Military to use Alphatech to stop denial-of-service attack

The Air Force awarded a $12.9 million contract to Alphatech Inc. to develop a quarantine defense for military networks against large-scale, denial-of-service attacks, a Defense Department contract statement said.

The privately-held company located in Burlington, Mass., will provide software and deliver it by November 2006 to Arlington, Va., according to a DOD statement released Nov. 6.

The likely destination is the Defense Information Systems Agency, which resides in the Washington, D.C., suburb. DISA also houses the Joint Task Force-Computer Network Operations, the military's computer network defense and attack organization.

Alphatech's top information assurance product is the Alphatech Light Autonomic Defense System, which protects networks and key nodes by detecting, diagnosing, countering and recovering against malicious-code attacks such as worms.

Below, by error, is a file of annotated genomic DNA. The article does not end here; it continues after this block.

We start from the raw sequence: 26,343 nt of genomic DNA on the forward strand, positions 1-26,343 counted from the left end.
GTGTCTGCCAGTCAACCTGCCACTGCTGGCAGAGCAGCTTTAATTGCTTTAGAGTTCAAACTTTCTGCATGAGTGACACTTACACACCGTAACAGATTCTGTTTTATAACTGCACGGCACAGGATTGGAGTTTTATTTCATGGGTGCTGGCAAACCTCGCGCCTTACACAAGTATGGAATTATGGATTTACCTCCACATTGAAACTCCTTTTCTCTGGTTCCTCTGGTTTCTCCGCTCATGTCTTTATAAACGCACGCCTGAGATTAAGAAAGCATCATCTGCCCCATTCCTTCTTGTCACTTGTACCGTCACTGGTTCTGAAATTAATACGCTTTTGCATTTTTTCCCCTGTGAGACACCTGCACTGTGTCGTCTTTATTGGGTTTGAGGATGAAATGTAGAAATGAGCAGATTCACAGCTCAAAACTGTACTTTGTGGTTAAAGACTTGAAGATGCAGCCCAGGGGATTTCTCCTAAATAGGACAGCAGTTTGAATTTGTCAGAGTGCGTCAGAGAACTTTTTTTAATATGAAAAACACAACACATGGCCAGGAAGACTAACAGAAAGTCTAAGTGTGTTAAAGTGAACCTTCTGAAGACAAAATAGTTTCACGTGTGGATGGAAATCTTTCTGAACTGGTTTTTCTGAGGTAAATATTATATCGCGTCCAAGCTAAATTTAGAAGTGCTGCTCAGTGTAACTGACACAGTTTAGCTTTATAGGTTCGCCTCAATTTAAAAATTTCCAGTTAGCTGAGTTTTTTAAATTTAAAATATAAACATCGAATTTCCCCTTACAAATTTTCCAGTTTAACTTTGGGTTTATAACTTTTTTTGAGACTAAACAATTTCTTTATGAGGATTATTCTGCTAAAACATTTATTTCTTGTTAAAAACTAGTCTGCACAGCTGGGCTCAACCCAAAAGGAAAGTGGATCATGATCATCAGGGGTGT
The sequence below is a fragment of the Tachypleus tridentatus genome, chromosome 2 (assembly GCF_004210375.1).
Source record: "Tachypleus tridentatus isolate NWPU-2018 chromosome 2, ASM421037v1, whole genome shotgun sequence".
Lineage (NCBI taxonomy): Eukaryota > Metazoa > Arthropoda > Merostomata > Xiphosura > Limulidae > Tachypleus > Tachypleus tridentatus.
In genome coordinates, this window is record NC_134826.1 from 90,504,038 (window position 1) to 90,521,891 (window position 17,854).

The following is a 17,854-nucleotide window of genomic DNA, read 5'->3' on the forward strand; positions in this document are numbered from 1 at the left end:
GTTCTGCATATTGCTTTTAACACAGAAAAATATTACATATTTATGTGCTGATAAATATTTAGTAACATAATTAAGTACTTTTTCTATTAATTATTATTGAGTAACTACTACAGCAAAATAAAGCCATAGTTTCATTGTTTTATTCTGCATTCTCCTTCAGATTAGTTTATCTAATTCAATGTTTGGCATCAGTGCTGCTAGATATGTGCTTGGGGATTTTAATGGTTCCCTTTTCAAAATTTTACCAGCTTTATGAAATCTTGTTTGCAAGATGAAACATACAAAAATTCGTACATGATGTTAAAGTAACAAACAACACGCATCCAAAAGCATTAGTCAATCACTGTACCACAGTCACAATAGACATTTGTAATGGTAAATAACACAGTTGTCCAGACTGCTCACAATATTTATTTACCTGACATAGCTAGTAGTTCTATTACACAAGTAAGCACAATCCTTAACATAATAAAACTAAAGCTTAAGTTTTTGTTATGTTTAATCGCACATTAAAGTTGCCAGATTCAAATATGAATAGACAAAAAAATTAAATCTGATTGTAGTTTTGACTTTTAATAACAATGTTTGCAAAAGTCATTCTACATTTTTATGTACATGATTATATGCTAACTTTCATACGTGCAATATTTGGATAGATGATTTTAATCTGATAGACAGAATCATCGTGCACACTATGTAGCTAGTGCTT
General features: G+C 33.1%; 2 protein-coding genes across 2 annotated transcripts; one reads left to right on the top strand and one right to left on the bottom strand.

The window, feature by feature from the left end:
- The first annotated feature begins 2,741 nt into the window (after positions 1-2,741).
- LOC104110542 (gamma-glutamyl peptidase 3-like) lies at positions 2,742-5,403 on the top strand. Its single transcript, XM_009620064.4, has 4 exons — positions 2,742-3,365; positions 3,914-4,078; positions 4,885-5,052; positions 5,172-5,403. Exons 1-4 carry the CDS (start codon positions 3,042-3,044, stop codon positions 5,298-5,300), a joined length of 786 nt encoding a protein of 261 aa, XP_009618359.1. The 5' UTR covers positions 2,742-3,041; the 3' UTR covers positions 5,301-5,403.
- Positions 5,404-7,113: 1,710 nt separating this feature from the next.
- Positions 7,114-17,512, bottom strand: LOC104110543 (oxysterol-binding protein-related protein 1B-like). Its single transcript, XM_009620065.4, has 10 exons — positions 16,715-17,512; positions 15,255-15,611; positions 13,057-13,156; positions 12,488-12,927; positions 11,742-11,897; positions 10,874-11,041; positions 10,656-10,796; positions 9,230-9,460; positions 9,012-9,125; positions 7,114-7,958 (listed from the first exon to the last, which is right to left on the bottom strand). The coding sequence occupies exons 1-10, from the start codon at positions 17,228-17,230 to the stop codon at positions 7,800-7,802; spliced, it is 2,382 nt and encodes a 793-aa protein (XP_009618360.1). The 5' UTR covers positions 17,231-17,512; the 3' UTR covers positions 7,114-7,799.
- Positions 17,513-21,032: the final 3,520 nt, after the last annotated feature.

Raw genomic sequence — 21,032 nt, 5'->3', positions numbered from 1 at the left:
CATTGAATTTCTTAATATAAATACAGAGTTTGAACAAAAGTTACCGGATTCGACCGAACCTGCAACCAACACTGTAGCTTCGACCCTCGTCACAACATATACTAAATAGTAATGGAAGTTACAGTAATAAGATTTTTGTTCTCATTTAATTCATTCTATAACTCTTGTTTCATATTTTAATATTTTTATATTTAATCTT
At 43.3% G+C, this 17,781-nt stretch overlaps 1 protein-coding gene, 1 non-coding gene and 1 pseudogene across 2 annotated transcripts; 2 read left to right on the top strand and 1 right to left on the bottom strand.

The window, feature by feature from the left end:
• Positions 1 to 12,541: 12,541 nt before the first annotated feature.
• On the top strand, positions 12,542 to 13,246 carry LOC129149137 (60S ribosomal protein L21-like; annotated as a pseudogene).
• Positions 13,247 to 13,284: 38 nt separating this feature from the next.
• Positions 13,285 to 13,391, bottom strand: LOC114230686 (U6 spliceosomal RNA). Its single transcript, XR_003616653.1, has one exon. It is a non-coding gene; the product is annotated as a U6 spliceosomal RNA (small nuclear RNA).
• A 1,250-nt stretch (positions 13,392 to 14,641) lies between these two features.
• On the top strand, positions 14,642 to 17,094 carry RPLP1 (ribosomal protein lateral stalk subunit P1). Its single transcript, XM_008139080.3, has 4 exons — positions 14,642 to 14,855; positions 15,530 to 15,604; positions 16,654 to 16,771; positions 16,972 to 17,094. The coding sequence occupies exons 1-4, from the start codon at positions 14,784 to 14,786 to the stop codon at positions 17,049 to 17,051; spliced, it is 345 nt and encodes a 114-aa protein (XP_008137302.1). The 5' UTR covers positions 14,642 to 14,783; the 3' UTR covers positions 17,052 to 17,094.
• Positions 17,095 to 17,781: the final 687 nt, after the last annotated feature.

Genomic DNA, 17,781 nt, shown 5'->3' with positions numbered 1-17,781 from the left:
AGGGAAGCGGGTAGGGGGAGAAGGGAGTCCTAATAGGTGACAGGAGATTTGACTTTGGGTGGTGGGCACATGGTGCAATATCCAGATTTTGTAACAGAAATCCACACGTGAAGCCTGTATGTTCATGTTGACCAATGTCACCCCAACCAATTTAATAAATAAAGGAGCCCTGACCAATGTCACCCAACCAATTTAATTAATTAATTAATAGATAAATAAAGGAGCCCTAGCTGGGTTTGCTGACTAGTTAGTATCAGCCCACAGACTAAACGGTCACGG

It wasn't immediately clear if Alphatech's products provide a so-called active network defense, something that JTF-CNO sought since 2000. Active defenses track down hackers with techniques that trace the origin of the attacks. They include the use of mobile agents that scour routers linking networks, survey probes that scan data passing through networks for clues about ongoing or attempted intrusions, and beaconing and tagging programs that detect suspicious activity in data packets and trace their origin.

JTF-CNO's request to deploy active network defenses may cross both technological and legal boundaries, since an active defense can be considered a matter of law enforcement that goes beyond mere security.

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